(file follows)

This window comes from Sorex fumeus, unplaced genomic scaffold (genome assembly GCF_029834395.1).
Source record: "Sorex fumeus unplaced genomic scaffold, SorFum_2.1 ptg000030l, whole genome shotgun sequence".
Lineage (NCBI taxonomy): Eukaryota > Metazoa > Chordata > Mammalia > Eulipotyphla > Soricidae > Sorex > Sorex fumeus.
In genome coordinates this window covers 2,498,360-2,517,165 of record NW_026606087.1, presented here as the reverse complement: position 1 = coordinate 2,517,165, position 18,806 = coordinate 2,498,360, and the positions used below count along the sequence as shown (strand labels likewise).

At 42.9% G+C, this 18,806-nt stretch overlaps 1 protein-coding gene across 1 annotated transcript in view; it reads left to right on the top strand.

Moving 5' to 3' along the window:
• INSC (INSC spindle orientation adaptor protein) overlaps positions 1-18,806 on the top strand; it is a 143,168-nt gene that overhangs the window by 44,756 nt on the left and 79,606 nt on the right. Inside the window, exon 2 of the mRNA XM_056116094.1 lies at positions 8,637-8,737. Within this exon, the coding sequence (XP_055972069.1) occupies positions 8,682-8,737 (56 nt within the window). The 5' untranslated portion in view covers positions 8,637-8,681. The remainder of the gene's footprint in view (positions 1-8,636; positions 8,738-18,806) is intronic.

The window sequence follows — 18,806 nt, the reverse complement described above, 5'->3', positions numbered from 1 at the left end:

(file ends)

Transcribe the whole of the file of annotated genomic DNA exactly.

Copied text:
This window comes from Sorex fumeus, unplaced genomic scaffold (genome assembly GCF_029834395.1).
Source record: "Sorex fumeus unplaced genomic scaffold, SorFum_2.1 ptg000030l, whole genome shotgun sequence".
Lineage (NCBI taxonomy): Eukaryota > Metazoa > Chordata > Mammalia > Eulipotyphla > Soricidae > Sorex > Sorex fumeus.
In genome coordinates this window covers 2,498,360-2,517,165 of record NW_026606087.1, presented here as the reverse complement: position 1 = coordinate 2,517,165, position 18,806 = coordinate 2,498,360, and the positions used below count along the sequence as shown (strand labels likewise).

At 42.9% G+C, this 18,806-nt stretch overlaps 1 protein-coding gene across 1 annotated transcript in view; it reads left to right on the top strand.

Moving 5' to 3' along the window:
• INSC (INSC spindle orientation adaptor protein) overlaps positions 1-18,806 on the top strand; it is a 143,168-nt gene that overhangs the window by 44,756 nt on the left and 79,606 nt on the right. Inside the window, exon 2 of the mRNA XM_056116094.1 lies at positions 8,637-8,737. Within this exon, the coding sequence (XP_055972069.1) occupies positions 8,682-8,737 (56 nt within the window). The 5' untranslated portion in view covers positions 8,637-8,681. The remainder of the gene's footprint in view (positions 1-8,636; positions 8,738-18,806) is intronic.

The window sequence follows — 18,806 nt, the reverse complement described above, 5'->3', positions numbered from 1 at the left end: